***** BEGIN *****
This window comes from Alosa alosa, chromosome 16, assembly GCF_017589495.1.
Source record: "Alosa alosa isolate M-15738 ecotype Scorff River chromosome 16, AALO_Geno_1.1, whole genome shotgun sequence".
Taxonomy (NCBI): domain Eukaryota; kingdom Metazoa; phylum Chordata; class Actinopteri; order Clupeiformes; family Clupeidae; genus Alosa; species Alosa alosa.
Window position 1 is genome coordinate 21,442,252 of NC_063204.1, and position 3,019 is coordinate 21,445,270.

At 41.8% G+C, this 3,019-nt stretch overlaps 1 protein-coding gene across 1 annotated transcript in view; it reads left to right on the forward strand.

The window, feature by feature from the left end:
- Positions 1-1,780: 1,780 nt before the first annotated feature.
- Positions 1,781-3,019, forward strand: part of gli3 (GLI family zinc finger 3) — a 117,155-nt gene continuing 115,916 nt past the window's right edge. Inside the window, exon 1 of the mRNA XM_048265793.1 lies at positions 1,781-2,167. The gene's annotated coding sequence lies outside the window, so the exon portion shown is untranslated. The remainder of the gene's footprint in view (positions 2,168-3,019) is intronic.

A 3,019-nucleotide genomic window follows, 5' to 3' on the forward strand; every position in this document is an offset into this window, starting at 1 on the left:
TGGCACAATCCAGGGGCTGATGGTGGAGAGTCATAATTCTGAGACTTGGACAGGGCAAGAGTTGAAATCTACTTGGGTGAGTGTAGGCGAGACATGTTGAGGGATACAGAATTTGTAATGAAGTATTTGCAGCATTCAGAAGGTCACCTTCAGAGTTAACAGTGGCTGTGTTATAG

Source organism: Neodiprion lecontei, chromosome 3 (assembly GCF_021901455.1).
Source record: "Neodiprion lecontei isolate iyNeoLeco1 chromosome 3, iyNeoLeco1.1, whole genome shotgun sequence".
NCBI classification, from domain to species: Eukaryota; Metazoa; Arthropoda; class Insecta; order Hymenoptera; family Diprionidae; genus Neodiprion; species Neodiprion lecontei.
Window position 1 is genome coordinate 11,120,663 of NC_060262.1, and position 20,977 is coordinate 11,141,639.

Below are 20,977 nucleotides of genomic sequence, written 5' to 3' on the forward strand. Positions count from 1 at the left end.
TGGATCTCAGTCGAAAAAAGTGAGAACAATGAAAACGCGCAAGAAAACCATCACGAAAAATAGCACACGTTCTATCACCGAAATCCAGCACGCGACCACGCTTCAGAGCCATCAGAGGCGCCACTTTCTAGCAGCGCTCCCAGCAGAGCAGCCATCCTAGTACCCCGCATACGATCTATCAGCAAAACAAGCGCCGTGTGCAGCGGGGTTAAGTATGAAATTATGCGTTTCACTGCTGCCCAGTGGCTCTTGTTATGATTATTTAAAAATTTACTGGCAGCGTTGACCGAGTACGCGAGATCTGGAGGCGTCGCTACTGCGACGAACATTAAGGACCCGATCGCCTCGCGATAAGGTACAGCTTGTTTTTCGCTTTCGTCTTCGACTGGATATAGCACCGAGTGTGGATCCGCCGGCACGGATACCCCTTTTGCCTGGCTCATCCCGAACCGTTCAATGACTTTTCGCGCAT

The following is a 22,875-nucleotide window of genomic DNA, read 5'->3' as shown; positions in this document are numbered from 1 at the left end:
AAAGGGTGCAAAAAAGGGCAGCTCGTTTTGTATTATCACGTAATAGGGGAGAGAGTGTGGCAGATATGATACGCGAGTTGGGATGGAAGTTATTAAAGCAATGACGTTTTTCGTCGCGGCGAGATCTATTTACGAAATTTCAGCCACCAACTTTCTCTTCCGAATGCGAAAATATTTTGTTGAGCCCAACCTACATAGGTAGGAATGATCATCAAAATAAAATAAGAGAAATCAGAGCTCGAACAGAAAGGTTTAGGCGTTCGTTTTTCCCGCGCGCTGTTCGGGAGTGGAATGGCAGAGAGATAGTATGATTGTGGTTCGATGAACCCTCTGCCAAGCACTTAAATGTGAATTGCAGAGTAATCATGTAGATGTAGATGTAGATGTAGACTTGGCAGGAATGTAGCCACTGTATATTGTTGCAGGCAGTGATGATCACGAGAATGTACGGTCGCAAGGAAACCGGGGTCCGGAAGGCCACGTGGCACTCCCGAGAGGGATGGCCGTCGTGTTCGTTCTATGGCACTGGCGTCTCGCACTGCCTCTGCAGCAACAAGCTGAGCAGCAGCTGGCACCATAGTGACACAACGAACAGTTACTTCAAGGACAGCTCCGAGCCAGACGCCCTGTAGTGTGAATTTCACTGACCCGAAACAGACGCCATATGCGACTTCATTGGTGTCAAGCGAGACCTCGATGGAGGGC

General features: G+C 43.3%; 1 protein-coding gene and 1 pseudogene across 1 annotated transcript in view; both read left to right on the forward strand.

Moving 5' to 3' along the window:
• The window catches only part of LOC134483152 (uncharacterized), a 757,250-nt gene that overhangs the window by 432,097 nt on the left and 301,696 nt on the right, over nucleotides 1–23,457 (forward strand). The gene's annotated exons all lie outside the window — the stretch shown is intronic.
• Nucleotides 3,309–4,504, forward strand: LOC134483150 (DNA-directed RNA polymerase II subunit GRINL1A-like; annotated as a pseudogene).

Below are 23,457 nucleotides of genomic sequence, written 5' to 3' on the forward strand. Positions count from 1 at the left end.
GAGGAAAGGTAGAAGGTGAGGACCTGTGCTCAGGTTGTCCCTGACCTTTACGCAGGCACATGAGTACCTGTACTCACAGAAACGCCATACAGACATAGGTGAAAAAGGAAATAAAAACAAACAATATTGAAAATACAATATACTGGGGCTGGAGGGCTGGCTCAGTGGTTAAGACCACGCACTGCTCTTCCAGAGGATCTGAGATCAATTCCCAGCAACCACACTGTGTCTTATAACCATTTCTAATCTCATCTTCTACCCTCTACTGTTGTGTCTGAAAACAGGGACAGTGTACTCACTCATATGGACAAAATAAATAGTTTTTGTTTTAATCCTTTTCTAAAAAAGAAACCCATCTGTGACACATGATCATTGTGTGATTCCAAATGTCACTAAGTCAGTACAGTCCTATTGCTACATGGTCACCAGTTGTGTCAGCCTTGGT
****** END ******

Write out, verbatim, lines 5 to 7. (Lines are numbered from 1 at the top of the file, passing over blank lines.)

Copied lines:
At 41.8% G+C, this 3,019-nt stretch overlaps 1 protein-coding gene across 1 annotated transcript in view; it reads left to right on the forward strand.

The window, feature by feature from the left end:
- Positions 1-1,780: 1,780 nt before the first annotated feature.